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bait-and-switch

[beyt-n-swich] /ˈbeɪt nˈswɪtʃ/
adjective
1.
denoting a deceptive method of selling, by which customers, attracted to a store by sale items, are told either that the advertised bargain item is out of stock or is inferior to a higher-priced item that is available.
noun
2.
an act or instance of such practice.
Dictionary.com Unabridged
Based on the Random House Dictionary, © Random House, Inc. 2014.
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Idioms and Phrases with bait and switch

bait and switch

A deceptive commercial practice in which customers are induced to visit a store by an advertised sale item and then are told that it is out of stock or that it is far inferior to some more expensive item. For example, I won't buy a car from this outfit; they're notorious for their bait and switch tactics. The verb to bait has meant to supply a hook or trap with a morsel of food so as to attract a fish or animal since about 1300; the verb to switch has meant to change, alter, or transfer from one thing to another since the 1890s. The pairing of the two, however, dates only from the 1920s, although the practice is surely much older. It is called switch-selling in Britain.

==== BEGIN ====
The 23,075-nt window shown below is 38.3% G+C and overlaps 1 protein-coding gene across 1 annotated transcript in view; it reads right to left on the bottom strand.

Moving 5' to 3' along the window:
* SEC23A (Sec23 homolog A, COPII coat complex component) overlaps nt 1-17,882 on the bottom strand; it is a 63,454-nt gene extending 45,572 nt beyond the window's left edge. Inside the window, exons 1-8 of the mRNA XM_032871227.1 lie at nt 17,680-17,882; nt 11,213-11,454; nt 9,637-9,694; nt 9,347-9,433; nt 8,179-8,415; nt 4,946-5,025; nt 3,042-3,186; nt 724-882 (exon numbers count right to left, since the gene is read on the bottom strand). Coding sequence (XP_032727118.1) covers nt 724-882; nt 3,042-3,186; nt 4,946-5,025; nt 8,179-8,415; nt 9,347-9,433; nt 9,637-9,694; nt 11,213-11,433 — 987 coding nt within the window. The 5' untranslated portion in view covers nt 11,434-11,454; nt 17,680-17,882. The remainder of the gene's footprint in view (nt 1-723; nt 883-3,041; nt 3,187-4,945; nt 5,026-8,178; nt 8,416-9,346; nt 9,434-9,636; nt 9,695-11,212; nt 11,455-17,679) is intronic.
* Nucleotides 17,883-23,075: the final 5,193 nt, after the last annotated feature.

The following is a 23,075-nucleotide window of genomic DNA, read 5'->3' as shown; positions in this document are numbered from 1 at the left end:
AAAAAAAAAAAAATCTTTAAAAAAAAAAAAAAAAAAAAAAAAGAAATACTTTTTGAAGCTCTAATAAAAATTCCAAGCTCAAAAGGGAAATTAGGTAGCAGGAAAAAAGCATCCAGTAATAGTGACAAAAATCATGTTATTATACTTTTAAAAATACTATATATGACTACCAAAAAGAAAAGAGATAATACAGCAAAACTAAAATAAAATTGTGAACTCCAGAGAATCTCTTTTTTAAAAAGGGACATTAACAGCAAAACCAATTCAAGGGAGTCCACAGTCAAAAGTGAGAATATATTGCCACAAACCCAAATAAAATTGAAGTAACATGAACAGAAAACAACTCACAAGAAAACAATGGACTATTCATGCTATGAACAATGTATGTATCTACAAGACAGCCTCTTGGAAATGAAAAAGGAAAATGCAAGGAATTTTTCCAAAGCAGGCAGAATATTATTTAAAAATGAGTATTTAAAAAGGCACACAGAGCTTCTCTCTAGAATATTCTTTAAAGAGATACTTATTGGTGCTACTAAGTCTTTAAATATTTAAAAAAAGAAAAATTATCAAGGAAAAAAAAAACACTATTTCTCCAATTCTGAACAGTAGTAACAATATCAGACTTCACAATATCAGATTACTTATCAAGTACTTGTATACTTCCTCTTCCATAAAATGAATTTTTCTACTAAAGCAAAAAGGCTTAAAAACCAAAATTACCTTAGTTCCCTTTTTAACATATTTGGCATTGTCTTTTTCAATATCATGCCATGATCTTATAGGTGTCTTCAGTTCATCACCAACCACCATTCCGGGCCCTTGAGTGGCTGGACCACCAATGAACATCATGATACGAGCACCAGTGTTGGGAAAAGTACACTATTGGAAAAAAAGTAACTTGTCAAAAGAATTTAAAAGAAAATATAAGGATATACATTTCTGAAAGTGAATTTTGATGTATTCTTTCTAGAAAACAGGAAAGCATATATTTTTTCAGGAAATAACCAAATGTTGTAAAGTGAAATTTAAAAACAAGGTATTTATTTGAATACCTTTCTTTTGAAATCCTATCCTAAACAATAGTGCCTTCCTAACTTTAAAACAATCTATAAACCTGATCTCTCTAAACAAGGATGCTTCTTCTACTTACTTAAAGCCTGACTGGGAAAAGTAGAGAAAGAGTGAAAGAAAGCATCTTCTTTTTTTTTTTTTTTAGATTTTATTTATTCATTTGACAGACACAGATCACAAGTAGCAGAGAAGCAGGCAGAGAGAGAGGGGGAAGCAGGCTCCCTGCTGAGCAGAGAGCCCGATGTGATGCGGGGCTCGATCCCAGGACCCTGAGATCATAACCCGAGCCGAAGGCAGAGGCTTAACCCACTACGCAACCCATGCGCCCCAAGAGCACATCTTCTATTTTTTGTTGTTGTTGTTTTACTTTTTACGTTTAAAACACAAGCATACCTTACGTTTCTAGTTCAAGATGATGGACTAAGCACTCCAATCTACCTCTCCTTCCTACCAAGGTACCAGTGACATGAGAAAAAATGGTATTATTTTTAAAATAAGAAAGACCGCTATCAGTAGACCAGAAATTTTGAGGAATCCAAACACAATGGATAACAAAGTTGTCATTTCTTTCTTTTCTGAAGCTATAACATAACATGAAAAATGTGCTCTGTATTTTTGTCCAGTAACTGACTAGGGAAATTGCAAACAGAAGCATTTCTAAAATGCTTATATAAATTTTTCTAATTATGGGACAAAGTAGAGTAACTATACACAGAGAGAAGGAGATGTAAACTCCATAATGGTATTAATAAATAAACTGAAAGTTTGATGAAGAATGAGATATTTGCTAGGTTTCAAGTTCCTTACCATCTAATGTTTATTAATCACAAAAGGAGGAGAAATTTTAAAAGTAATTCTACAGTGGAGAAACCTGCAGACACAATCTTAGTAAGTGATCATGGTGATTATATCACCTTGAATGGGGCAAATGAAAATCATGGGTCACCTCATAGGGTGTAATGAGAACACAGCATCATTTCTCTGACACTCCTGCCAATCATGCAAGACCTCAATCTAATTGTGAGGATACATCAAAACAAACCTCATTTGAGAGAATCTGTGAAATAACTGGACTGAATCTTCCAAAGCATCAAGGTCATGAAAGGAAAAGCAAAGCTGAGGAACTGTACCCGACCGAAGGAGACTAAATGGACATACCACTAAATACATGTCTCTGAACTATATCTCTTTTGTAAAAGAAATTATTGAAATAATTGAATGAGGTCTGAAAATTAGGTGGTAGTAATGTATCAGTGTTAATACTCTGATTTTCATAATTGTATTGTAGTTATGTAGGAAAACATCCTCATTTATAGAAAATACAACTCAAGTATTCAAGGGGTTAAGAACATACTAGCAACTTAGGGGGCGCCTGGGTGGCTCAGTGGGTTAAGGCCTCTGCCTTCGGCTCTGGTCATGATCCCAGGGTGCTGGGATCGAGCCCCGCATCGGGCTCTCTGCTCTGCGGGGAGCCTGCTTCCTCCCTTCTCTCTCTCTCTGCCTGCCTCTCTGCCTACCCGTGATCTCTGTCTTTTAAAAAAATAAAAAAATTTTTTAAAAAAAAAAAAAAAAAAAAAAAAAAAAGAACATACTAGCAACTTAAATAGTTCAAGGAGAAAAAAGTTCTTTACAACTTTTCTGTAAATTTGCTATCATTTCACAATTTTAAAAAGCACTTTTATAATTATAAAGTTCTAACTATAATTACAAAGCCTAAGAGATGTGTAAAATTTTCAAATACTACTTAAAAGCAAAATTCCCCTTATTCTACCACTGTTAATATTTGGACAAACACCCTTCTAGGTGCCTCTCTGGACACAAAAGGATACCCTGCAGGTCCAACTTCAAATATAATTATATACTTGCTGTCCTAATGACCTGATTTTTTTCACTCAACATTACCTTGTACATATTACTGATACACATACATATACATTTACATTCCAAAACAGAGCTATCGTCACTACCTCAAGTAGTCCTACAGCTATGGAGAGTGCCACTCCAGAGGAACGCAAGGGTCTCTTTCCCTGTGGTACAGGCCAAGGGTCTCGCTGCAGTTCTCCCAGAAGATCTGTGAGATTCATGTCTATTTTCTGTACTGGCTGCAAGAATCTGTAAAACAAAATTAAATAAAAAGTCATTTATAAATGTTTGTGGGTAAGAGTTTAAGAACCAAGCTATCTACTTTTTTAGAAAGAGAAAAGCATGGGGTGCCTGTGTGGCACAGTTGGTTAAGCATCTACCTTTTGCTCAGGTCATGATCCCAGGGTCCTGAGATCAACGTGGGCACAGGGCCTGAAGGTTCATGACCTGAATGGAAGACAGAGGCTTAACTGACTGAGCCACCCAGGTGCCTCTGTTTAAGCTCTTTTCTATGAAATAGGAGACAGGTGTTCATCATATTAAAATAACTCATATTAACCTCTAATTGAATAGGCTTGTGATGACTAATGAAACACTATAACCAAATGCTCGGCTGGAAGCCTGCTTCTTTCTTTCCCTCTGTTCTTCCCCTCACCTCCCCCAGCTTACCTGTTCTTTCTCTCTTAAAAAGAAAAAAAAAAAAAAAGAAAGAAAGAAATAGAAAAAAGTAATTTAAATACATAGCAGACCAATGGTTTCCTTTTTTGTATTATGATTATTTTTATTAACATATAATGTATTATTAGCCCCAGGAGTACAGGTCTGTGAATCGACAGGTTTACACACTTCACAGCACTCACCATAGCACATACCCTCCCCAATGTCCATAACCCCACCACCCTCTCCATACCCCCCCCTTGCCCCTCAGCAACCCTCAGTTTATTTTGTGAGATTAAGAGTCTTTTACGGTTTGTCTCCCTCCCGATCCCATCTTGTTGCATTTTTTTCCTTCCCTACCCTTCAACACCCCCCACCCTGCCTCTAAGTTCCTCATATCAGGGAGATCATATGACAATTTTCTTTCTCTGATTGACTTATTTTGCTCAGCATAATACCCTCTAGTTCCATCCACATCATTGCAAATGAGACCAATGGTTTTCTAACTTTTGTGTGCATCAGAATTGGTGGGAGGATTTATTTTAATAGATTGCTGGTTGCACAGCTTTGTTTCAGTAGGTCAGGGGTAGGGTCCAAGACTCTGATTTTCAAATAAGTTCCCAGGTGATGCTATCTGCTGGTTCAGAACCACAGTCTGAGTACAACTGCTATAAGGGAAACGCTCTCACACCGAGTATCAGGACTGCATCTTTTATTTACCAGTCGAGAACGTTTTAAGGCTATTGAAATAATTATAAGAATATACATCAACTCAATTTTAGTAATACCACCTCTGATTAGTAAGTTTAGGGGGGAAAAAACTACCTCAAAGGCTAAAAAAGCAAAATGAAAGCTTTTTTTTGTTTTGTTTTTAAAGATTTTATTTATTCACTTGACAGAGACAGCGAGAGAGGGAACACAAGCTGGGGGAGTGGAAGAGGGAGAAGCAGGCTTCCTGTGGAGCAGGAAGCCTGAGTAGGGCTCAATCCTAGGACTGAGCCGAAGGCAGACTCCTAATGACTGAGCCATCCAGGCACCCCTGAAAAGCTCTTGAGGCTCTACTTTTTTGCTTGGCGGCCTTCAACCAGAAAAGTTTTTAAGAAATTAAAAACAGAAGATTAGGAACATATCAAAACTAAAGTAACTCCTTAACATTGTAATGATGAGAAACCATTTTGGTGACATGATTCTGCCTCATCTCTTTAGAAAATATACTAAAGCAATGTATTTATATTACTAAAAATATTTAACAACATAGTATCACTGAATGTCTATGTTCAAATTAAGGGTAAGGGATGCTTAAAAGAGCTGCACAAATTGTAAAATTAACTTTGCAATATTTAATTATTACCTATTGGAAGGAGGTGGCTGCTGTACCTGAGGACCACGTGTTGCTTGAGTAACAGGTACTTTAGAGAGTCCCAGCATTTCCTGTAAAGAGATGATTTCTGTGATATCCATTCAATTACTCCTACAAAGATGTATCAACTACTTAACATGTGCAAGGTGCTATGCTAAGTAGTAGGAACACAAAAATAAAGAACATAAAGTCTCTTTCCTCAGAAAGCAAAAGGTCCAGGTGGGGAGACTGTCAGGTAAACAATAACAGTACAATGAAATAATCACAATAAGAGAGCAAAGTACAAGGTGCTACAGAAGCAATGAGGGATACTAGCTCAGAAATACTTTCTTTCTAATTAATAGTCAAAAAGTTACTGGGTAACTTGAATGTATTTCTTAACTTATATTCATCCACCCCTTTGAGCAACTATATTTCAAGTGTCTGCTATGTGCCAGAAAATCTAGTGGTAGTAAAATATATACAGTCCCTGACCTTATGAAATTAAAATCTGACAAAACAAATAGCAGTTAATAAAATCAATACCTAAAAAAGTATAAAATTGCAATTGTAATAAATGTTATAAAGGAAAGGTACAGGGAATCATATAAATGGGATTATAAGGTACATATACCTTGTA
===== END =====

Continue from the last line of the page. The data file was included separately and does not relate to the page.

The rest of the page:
The American Heritage® Idioms Dictionary
Copyright © 2002, 2001, 1995 by Houghton Mifflin Company. Published by Houghton Mifflin Company.
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6
7
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